- Hardcover: 387 pages
- Publisher: W. W. Norton & Company; 1 edition (April 1, 2007)
- Language: English
- ISBN-10: 039370470X
- ISBN-13: 978-0393704709
- Product Dimensions: 6.5 x 1.2 x 9.6 inches
- Shipping Weight: 1.6 pounds (View shipping rates and policies)
- Average Customer Review: 53 customer reviews
- Amazon Best Sellers Rank: #143,590 in Books (See Top 100 in Books)
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The Mindful Brain: Reflection and Attunement in the Cultivation of Well-Being Hardcover – April 17, 2007
"The Other Woman" by Sandie Jones
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From Publishers Weekly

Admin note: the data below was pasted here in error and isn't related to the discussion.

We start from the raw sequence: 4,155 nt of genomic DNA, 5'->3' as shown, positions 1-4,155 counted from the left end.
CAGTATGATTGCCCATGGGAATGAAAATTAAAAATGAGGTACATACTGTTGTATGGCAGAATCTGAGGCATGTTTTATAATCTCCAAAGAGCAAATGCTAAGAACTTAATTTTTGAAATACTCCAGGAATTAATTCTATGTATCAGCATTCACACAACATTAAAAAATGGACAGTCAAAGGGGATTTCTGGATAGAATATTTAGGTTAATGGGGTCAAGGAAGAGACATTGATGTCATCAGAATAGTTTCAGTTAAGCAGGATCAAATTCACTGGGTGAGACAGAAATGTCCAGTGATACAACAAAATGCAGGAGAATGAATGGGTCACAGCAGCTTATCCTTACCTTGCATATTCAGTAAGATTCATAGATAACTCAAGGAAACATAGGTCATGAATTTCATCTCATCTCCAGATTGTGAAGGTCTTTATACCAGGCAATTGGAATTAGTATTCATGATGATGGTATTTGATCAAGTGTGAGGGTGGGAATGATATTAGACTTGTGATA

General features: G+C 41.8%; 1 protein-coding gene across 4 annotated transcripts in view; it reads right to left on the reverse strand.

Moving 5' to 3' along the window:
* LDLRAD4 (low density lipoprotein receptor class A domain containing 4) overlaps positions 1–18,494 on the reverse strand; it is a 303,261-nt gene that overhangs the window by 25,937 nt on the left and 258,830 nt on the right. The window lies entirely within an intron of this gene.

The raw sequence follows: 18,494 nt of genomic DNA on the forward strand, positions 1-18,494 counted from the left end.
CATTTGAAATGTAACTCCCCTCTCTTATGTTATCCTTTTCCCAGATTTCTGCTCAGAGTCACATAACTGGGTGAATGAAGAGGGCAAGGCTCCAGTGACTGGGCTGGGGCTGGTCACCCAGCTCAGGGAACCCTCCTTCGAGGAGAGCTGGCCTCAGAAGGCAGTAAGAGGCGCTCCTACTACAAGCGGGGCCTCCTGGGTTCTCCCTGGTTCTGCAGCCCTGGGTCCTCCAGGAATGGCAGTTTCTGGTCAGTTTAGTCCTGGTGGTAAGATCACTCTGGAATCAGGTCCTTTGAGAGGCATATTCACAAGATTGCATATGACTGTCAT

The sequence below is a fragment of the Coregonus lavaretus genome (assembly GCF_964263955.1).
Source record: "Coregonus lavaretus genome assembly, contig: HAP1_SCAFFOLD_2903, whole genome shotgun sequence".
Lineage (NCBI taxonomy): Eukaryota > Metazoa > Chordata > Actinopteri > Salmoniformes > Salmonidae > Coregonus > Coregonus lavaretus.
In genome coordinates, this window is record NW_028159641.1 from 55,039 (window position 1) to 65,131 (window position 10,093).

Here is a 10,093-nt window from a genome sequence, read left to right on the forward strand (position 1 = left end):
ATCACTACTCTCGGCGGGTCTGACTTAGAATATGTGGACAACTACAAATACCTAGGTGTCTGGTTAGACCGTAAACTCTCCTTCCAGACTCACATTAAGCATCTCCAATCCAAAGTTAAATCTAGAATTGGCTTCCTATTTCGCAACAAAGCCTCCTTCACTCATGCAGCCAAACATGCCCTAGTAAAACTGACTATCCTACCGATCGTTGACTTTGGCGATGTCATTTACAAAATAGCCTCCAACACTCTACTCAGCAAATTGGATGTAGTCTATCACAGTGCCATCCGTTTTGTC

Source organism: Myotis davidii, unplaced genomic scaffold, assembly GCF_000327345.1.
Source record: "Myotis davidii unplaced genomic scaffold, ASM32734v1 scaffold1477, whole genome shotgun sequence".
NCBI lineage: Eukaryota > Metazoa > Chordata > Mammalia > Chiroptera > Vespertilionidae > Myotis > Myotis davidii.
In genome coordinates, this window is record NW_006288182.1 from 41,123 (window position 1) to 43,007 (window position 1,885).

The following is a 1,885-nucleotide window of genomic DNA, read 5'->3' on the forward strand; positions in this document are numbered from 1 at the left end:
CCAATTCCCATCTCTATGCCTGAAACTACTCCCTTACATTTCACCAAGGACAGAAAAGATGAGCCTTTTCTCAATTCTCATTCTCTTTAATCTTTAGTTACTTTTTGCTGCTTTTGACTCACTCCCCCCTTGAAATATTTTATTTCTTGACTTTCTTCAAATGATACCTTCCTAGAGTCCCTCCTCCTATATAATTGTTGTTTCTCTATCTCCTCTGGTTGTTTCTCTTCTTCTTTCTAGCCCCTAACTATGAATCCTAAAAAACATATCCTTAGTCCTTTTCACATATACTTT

Siegel, co-director of the UCLA Mindful Awareness Center, blends personal experience with scientific research, attempting to capture the spiritual as well as the physiological phenomenon of "mindfulness"-or, in Siegel's acronym-speak, COAL: the state of simultaneous Curiosity, Openness, Acceptance and Love. Siegel's endeavor is timely and well-intentioned, but his is an elusive subject, and his text is peppered with confusing, semi-technical descriptions of mind-states (like meditation) and processes (like egocentric and allocentric circuitry) that frequently frustrate. Despite this, Siegel does introduce persuasive scientific evidence that meditation and the mindful state not only produce improvement in well-being, but also detectable physical changes in the brain, such as a thickening of the middle prefrontal lobes. He also introduces exotic new vocabulary, such as "ipseity," "the core sense of self beneath the usual personal identity." If the result of Siegel's marriage of medicine and mysticism is something of a muddle, he is to be commended for the effort, and his attitude toward science is unique in a medical doctor (tellingly, Siegal took a sabbatical from med school after being reprimanded for empathizing with his patients, rather than objectifying them, and used the time to pursue drawing and dancing). Though uneven and weighed down with too many acronyms, this is a notable science title that smartly combines the personal, the clinical and the spiritual.